A video that never mentions Heifer Project International shows why their premise is wrong

From ANIMAL PEOPLE, May 2003:

Saving Baby Ubuntu
Video from Compassion In World Farming (South Africa)
c/o Humane Education Trust
P.O. Box 825, Somerset West, 7129, South Africa; <avoice@yebo.co.za>
15 minutes. Free on request; donation recommended.

Saving Baby Ubuntu is the gently narrated story of how
several African animal advocates rescued just one newborn calf from
the traffic in calves between the factory dairy farms of South Africa
and the shantytowns where poor people struggle mostly unsuccessfully
to raise livestock of their own, on inadequate land and improper
diets. Most of the animals die miserably.

Among all the illusions afflicting poor people around the
world, among the most insidious is the notion that anyone can build
wealth by trading upon the fecundity of animals. Surplus dairy
calves, “spent” hens, and other cast-off factory farmed livestock
are indeed dirt-cheap, because to the factory farms these animals
are merely waste products, whose continued life is an
inconvenience–and healthier animals can sometimes be obtained free,
or almost free, from do-gooder organizations like Heifer Project
Yet even if there is little or no initial investment to acquire the
animal, raising livestock successfully takes a great deal of
know-how, and when done on a small scale actually costs a lot more
relative to economic yield than raising tens of thousands. The price
of adequate feed alone, when purchased a few bales, buckets, or
grain sacks at a time, can often exceed the slaughter price of an
Yard poultry thrive on their own pickings in numbers too few to
produce many eggs or much meat beyond very limited family use–and
Third World poor people usually do not have much yard for animals to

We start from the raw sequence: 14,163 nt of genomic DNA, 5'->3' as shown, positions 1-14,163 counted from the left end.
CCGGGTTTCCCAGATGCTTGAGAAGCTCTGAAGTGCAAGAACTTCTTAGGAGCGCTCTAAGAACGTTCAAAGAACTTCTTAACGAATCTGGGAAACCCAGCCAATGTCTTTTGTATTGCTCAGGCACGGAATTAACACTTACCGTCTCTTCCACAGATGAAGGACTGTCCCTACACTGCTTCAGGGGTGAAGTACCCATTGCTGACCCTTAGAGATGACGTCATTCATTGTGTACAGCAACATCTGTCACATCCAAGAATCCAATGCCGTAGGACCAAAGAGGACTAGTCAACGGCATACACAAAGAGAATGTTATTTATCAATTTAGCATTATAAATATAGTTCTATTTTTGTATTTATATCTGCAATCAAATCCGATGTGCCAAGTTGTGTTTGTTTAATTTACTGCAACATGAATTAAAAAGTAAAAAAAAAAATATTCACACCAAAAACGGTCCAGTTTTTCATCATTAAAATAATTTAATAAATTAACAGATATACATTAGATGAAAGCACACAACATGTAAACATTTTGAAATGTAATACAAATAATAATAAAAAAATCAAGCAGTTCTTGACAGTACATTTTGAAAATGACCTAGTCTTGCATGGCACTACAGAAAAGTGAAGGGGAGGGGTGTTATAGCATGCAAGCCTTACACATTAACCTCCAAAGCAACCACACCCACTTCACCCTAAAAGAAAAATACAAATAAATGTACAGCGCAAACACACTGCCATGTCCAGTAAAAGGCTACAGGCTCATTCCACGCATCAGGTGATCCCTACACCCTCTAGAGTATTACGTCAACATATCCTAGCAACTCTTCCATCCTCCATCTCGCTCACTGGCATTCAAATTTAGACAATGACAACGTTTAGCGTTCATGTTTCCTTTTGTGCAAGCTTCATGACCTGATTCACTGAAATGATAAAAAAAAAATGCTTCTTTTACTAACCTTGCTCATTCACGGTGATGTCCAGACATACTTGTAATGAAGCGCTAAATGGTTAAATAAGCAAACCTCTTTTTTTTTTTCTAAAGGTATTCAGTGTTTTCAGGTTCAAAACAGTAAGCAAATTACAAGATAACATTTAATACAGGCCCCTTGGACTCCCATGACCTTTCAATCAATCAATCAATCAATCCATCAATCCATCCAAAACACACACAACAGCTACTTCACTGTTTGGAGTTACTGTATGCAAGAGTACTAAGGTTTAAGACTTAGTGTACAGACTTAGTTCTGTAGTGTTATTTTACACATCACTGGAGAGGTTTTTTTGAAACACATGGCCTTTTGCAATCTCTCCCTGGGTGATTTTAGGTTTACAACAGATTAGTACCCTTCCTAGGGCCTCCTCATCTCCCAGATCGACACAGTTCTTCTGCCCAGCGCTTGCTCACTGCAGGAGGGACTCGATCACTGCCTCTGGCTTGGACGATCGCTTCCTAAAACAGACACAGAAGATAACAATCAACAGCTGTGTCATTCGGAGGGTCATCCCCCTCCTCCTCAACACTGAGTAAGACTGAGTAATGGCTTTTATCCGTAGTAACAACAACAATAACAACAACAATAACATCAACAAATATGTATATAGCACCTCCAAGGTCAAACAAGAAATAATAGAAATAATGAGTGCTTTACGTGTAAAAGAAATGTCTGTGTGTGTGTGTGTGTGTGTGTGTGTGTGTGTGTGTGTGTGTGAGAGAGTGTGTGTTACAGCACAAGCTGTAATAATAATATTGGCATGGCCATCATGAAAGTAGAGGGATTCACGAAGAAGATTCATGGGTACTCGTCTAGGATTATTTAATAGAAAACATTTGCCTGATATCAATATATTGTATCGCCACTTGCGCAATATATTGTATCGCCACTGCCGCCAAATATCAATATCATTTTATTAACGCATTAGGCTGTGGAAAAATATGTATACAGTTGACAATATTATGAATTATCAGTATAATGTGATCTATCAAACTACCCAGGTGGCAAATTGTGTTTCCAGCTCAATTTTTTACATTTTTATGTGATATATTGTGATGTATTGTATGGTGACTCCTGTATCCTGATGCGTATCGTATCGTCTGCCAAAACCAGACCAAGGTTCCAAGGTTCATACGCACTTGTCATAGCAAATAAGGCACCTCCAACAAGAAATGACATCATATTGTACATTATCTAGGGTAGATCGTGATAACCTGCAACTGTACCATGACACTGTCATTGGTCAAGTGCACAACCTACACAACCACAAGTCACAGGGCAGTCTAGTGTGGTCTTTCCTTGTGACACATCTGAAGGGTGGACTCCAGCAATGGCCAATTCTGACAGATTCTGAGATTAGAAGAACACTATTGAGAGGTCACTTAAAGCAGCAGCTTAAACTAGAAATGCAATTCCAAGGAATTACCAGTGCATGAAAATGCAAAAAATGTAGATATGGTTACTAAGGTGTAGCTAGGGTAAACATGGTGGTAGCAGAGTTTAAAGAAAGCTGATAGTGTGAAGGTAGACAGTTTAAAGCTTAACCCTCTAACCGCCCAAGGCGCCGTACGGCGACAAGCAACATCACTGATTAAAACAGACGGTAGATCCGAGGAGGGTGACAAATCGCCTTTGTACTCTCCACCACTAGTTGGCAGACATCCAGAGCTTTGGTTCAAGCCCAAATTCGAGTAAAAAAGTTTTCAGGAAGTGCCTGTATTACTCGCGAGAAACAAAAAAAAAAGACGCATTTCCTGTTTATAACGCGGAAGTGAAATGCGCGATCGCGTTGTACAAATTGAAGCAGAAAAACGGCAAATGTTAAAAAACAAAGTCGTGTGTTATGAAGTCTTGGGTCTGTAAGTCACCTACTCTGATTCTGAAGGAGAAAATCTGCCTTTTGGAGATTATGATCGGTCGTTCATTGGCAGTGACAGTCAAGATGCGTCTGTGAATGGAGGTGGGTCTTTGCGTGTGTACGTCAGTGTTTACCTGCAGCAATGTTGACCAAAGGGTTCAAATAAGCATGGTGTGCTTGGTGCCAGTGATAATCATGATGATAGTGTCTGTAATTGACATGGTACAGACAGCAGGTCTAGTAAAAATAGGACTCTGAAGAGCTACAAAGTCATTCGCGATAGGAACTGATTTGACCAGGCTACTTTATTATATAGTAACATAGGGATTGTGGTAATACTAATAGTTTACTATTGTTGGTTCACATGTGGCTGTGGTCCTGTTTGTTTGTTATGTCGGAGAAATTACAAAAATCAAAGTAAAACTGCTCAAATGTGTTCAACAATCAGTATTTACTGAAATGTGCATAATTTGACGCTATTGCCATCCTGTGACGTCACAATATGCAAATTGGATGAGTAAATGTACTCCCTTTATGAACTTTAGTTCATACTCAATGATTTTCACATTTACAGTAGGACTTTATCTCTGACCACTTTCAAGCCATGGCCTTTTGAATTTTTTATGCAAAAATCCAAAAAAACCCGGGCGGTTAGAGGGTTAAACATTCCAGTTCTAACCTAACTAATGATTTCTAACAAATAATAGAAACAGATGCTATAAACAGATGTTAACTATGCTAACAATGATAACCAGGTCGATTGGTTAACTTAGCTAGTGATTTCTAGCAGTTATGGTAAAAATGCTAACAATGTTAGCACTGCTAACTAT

begin with. Those who roam the neighborhood are at constant risk
from traffic and theft.
Small pigs may thrive in urban areas which lack refuse collection and
sewer systems, but the advent of modern sanitation soon eliminates
their free food source. As soon as refuse is collected and
concentrated, the edible slops are sold to larger-scale farmers,
leaving the slum would-be farmers with animals whose individual food
intake, if the food is purchased, can be more expensive than
feeding an entire family.
Allowing dairy cattle to roam at large and feed themselves worked for
centuries in rural India, but has become a disastrous custom in the
India of today, where car/cow accidents kill thousands of both
cattle and people, thousands more cattle die from ingesting plastic
bags, and among the most challenging political problems is figuring
out how to exile cattle from cities–for their own good as well as
human welfare–without condemning many to either slaughter by illicit
beef traders, or death by neglect at overwhelmed, underfunded, and
sometimes corrupt pinjarapoles, the charity cow-shelters operated in
many communities for as long as 3,000 years. Originally the
pinjarapoles only looked after aged and disabled cattle. Never
until the past few decades did anyone anticipate that cattle would be
abandoned en masse as an economic liability, because the poor could
no longer collect enough free fodder by the roadsides.
The efficiencies of scale and realities of modern living are
why factory farming evolved in the first place.
Unless a would-be livestock entrepreneur brings to the job
substantially more know-how than the factory farmers have, and has
plentiful access to free food, he or she has little chance of
winning for market share.
But that is almost the least of reasons why people who care
about either animals or relieving hunger should be concerned about
schemes that encourage the poor to try improve their lives by keeping
Saving Baby Ubuntu, through telling the story of this one
fortunate calf, reviews the animal welfare issues involved in such
efforts, and even offers an unusually happy ending.
Although it directly refers only to the practices of South
Africa, and makes no mention of organizations other than those who
assist the calf Ubuntu, Saving Baby Ubuntu is timely and relevant in
the U.S. as well, where Heifer Project International is actively